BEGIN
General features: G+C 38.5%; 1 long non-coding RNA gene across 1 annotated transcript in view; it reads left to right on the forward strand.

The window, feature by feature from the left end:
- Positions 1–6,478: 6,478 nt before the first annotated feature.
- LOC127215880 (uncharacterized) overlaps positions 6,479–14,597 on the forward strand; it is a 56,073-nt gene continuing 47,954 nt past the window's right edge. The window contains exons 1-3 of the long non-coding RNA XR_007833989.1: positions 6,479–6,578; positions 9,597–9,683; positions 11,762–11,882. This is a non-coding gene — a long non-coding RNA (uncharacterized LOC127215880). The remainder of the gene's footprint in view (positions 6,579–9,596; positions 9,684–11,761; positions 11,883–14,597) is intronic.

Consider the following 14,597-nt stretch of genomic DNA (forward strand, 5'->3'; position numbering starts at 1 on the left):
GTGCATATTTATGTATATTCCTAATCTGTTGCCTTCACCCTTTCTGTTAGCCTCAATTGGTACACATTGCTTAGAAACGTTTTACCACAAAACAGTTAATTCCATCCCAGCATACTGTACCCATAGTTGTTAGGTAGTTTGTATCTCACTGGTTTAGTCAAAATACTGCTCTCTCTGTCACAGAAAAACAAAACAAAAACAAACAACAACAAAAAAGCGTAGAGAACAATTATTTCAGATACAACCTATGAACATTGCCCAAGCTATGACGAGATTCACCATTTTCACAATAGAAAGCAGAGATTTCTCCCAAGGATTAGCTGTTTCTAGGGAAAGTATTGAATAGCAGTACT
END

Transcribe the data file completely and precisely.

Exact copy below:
General features: G+C 38.5%; 1 long non-coding RNA gene across 1 annotated transcript in view; it reads left to right on the forward strand.

The window, feature by feature from the left end:
- Positions 1–6,478: 6,478 nt before the first annotated feature.
- LOC127215880 (uncharacterized) overlaps positions 6,479–14,597 on the forward strand; it is a 56,073-nt gene continuing 47,954 nt past the window's right edge. The window contains exons 1-3 of the long non-coding RNA XR_007833989.1: positions 6,479–6,578; positions 9,597–9,683; positions 11,762–11,882. This is a non-coding gene — a long non-coding RNA (uncharacterized LOC127215880). The remainder of the gene's footprint in view (positions 6,579–9,596; positions 9,684–11,761; positions 11,883–14,597) is intronic.

Consider the following 14,597-nt stretch of genomic DNA (forward strand, 5'->3'; position numbering starts at 1 on the left):
GTGCATATTTATGTATATTCCTAATCTGTTGCCTTCACCCTTTCTGTTAGCCTCAATTGGTACACATTGCTTAGAAACGTTTTACCACAAAACAGTTAATTCCATCCCAGCATACTGTACCCATAGTTGTTAGGTAGTTTGTATCTCACTGGTTTAGTCAAAATACTGCTCTCTCTGTCACAGAAAAACAAAACAAAAACAAACAACAACAAAAAAGCGTAGAGAACAATTATTTCAGATACAACCTATGAACATTGCCCAAGCTATGACGAGATTCACCATTTTCACAATAGAAAGCAGAGATTTCTCCCAAGGATTAGCTGTTTCTAGGGAAAGTATTGAATAGCAGTACT